“Using SIPs cuts down on energy-related costs two ways,” says Gary Radzat, SIP consultant for the Manch School. “There’s less demand for heating and cooling, so HVAC systems can be substantially smaller, saving on equipment costs. Plus, the ongoing costs to run the equipment are much less.” The school’s project team predicted that the HVAC operating costs would be approximately 65 to 70 percent lower than for other schools in the Las Vegas area.
“The energy consultants told us that the cycling of the air conditioning units will be reduced substantially, thereby increasing the life of the equipment by about 75 percent,” adds Radzat. The result is lower upfront capital costs, as well as reduced operating and maintenance costs.
Hot, Cold, Wet or Dry
“New Mexico’s high-elevation desert climate with its extreme temperature swings throughout the day and across the seasons makes it essential to have a tight building shell to achieve energy efficiency,” says architect Larry Hibbard of Hibbard Architecture and Planning. “It was an important criteria of the school’s building committee to minimize energy costs, use resources responsibly, conserve water and remain true to the Zuni Indians’ pueblo design and environmental values, while still staying within a limited budget. The structural insulated panels combined with the steel frame construction provide a creative way to meet these goals. In addition, the construction of the system is not weather dependent and can be erected and enclosed in a minimal amount of time.”
The project team for a new 120,000-square-foot, net-zero energy ready school now under construction in the Seattle area also specified SIPs given the ability of the panels to create a tight building envelope. The new Finn Hill Junior High School in Kirkland, Wash., is designed to be 47 percent more energy efficient than targets set under the DOE ENERGYSTAR program. Compared to existing Seattle area schools, it will be approximately 70 percent more energy efficient.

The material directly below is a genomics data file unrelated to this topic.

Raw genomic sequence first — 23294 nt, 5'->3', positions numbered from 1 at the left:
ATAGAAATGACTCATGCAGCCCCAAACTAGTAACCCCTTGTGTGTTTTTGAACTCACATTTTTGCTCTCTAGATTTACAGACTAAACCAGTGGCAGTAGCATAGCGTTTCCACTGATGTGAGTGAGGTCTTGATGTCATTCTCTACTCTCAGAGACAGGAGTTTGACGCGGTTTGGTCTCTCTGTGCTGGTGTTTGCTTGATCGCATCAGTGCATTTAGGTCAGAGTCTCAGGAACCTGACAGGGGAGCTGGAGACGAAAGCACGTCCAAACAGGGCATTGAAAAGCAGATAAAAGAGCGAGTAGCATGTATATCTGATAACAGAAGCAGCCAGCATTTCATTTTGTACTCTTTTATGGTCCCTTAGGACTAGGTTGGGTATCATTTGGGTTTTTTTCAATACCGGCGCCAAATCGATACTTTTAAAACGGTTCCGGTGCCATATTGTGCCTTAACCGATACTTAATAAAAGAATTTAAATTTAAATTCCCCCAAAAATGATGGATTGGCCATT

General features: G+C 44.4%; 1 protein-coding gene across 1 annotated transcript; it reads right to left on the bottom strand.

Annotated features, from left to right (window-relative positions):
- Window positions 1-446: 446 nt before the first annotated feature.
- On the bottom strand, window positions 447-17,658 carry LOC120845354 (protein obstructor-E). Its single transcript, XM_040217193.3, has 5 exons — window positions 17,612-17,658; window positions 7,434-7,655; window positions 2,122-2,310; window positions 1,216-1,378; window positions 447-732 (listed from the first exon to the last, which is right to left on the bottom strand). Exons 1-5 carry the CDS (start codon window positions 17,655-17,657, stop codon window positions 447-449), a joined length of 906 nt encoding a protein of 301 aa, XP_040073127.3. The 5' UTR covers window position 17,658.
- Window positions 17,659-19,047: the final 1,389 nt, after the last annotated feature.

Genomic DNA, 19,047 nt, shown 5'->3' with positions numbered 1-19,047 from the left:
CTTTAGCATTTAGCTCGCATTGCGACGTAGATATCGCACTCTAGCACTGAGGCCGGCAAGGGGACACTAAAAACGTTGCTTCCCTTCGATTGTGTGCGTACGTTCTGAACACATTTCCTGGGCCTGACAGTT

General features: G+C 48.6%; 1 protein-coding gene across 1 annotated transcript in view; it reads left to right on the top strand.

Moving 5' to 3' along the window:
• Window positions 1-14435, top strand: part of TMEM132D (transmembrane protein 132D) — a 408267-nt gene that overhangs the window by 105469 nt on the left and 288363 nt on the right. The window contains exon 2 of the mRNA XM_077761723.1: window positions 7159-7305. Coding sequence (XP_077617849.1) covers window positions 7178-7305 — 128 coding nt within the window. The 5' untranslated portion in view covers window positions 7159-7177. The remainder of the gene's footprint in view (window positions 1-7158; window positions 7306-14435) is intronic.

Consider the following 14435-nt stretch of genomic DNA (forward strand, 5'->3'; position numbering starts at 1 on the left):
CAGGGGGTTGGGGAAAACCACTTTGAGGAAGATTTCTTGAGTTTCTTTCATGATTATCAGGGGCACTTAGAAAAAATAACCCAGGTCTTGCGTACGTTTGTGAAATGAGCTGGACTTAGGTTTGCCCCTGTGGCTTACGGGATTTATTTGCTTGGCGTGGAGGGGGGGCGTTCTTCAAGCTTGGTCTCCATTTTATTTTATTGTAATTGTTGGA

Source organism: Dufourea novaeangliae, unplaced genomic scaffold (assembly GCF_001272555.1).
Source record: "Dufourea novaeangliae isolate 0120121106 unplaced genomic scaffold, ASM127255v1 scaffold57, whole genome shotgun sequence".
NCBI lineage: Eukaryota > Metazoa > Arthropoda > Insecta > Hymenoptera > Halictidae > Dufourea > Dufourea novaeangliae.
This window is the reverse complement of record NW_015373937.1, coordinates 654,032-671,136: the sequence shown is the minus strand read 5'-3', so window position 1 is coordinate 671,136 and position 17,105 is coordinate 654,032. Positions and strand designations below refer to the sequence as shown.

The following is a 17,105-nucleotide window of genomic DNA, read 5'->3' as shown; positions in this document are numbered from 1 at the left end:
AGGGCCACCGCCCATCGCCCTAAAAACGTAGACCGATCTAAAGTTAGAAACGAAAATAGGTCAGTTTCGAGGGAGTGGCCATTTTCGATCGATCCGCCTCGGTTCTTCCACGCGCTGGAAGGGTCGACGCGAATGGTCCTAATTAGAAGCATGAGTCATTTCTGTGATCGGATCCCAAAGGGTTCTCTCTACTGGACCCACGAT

“Every aspect of the design and construction must be considered in an integrated way when energy conservation goals are so ambitious,” says Anjali Grant, project architect for Mahlum Architects — the Finn Hill project’s designers.
“Utilizing SIP panels not only supported the strategies for energy savings, it allowed for a smooth and rapid assembly process, shaving weeks off a tight construction schedule,” adds Mitch Kent, project manager with Mahlum.
In addition to six-inch-thick SIP walls, 10-inch-thick SIP roof panels and other energy saving features, the Finn Hill Junior High design allows for the potential to incorporate roof-mounted solar panels sufficient to power the school’s energy needs. The SIPs will help reduce the anticipated energy consumption to a point that solar power becomes feasible — even in overcast Seattle.
Another school project in the city used SIPs as the structural support for a vegetated, living roof and to provide superior insulation. The Bertschi School recently opened a new science wing that the project team anticipates will be the first building in Washington State certified to the stringent Living Building standard. The wing includes solar panels to produce all of the energy needs of the new space, along with natural ventilation, radiant floor heating and various other green features.
A Big, Fat Zero on the Energy Bill